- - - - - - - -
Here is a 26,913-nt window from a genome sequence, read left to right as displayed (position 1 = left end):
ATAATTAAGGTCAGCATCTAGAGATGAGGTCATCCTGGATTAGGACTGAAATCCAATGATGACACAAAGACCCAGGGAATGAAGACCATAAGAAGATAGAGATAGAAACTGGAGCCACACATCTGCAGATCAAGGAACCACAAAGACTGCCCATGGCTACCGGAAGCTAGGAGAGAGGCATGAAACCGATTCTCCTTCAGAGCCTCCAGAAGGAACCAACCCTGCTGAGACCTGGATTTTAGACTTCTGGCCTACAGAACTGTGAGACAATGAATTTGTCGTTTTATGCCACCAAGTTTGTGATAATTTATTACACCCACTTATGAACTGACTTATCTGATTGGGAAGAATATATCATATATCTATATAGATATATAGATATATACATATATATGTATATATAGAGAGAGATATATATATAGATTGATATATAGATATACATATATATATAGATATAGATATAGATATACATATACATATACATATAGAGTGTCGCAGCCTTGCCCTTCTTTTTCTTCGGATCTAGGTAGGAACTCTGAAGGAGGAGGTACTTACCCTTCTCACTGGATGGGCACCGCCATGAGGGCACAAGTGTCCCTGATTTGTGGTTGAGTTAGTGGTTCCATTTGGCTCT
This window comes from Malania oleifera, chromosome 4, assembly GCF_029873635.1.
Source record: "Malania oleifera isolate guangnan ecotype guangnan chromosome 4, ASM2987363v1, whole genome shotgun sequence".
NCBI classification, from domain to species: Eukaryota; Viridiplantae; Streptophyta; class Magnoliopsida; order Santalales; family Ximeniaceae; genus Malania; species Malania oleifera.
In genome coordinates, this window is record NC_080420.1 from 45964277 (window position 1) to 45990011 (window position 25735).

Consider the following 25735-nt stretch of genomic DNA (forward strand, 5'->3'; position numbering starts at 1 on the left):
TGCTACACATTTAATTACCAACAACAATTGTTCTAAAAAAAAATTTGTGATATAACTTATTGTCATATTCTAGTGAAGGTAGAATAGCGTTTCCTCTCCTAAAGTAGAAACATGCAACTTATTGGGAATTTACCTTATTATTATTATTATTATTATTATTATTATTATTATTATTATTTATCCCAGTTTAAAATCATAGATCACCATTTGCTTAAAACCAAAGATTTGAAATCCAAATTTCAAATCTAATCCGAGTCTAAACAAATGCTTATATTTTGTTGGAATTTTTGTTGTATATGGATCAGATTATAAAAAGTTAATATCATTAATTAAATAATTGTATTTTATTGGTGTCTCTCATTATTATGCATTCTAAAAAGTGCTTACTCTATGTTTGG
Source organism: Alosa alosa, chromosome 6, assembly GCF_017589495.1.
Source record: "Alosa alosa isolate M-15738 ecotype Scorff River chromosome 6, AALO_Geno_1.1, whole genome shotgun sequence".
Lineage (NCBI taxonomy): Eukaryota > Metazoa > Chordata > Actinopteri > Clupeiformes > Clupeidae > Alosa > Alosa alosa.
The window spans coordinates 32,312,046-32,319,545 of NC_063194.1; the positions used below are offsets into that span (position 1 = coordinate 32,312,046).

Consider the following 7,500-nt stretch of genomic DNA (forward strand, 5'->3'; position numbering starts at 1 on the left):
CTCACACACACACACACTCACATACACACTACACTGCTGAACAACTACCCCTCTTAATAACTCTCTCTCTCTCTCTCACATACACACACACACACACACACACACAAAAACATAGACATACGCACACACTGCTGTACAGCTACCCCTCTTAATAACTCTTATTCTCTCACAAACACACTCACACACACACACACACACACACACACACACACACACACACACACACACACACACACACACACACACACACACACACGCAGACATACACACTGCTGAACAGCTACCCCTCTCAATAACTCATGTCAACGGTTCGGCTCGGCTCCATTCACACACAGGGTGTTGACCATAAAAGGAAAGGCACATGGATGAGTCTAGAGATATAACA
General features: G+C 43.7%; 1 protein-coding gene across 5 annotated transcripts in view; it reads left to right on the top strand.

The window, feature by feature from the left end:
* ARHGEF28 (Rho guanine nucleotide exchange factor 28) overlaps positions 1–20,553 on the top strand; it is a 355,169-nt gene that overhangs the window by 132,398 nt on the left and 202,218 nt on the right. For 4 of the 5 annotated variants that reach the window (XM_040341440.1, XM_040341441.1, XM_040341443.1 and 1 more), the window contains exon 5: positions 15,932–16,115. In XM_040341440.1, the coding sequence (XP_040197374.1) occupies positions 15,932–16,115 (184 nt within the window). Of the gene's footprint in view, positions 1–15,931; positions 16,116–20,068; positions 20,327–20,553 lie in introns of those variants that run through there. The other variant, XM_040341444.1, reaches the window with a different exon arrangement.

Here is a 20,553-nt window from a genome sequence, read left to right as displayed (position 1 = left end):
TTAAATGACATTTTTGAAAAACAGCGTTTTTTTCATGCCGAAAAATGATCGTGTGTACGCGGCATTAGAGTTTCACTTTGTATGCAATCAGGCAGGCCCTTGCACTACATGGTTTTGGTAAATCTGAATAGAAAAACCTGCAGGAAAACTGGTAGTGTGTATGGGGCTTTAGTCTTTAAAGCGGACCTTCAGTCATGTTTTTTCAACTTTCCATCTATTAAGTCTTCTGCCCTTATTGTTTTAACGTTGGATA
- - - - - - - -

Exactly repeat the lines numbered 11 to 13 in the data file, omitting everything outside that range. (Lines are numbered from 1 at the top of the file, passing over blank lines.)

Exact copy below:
Lineage (NCBI taxonomy): Eukaryota > Metazoa > Chordata > Actinopteri > Clupeiformes > Clupeidae > Alosa > Alosa alosa.
The window spans coordinates 32,312,046-32,319,545 of NC_063194.1; the positions used below are offsets into that span (position 1 = coordinate 32,312,046).

Consider the following 7,500-nt stretch of genomic DNA (forward strand, 5'->3'; position numbering starts at 1 on the left):